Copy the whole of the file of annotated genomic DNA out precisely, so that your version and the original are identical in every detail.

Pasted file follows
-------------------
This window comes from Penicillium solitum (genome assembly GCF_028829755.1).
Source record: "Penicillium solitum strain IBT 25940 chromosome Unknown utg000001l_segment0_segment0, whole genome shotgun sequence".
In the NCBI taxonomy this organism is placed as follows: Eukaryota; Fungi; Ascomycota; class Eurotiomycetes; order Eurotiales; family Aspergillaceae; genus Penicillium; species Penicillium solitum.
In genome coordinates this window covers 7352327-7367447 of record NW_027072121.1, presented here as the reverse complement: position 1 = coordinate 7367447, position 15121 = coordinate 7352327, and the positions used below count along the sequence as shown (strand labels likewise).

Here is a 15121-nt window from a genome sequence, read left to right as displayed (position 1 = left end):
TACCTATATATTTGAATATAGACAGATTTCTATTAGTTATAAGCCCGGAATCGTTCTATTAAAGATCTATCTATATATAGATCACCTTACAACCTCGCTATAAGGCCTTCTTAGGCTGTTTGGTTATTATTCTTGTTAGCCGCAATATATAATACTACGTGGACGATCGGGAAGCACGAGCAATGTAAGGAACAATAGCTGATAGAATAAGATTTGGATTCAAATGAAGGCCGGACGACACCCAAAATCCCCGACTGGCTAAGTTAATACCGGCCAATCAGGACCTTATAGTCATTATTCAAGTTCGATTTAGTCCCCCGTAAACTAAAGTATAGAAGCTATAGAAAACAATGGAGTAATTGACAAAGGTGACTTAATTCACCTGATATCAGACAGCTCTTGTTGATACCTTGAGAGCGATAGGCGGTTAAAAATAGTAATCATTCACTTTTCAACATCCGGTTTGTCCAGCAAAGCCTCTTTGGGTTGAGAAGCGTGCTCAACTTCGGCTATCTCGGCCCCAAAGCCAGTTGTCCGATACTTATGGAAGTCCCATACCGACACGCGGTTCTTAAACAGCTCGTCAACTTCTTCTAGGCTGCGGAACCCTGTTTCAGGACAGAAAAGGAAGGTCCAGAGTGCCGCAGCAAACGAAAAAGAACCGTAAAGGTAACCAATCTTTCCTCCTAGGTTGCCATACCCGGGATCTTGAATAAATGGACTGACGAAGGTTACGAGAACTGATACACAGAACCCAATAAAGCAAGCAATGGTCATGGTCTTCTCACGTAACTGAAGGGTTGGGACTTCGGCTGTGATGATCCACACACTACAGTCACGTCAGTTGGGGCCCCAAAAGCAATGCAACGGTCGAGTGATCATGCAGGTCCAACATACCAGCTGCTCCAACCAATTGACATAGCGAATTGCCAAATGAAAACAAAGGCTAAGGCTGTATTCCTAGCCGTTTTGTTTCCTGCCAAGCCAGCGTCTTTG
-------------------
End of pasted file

This window comes from Penicillium solitum (genome assembly GCF_028829755.1).
Source record: "Penicillium solitum strain IBT 25940 chromosome Unknown utg000001l_segment0_segment0, whole genome shotgun sequence".
In the NCBI taxonomy this organism is placed as follows: Eukaryota; Fungi; Ascomycota; class Eurotiomycetes; order Eurotiales; family Aspergillaceae; genus Penicillium; species Penicillium solitum.
In genome coordinates this window covers 7352327-7367447 of record NW_027072121.1, presented here as the reverse complement: position 1 = coordinate 7367447, position 15121 = coordinate 7352327, and the positions used below count along the sequence as shown (strand labels likewise).

Here is a 15121-nt window from a genome sequence, read left to right as displayed (position 1 = left end):
TACCTATATATTTGAATATAGACAGATTTCTATTAGTTATAAGCCCGGAATCGTTCTATTAAAGATCTATCTATATATAGATCACCTTACAACCTCGCTATAAGGCCTTCTTAGGCTGTTTGGTTATTATTCTTGTTAGCCGCAATATATAATACTACGTGGACGATCGGGAAGCACGAGCAATGTAAGGAACAATAGCTGATAGAATAAGATTTGGATTCAAATGAAGGCCGGACGACACCCAAAATCCCCGACTGGCTAAGTTAATACCGGCCAATCAGGACCTTATAGTCATTATTCAAGTTCGATTTAGTCCCCCGTAAACTAAAGTATAGAAGCTATAGAAAACAATGGAGTAATTGACAAAGGTGACTTAATTCACCTGATATCAGACAGCTCTTGTTGATACCTTGAGAGCGATAGGCGGTTAAAAATAGTAATCATTCACTTTTCAACATCCGGTTTGTCCAGCAAAGCCTCTTTGGGTTGAGAAGCGTGCTCAACTTCGGCTATCTCGGCCCCAAAGCCAGTTGTCCGATACTTATGGAAGTCCCATACCGACACGCGGTTCTTAAACAGCTCGTCAACTTCTTCTAGGCTGCGGAACCCTGTTTCAGGACAGAAAAGGAAGGTCCAGAGTGCCGCAGCAAACGAAAAAGAACCGTAAAGGTAACCAATCTTTCCTCCTAGGTTGCCATACCCGGGATCTTGAATAAATGGACTGACGAAGGTTACGAGAACTGATACACAGAACCCAATAAAGCAAGCAATGGTCATGGTCTTCTCACGTAACTGAAGGGTTGGGACTTCGGCTGTGATGATCCACACACTACAGTCACGTCAGTTGGGGCCCCAAAAGCAATGCAACGGTCGAGTGATCATGCAGGTCCAACATACCAGCTGCTCCAACCAATTGACATAGCGAATTGCCAAATGAAAACAAAGGCTAAGGCTGTATTCCTAGCCGTTTTGTTTCCTGCCAAGCCAGCGTCTTTG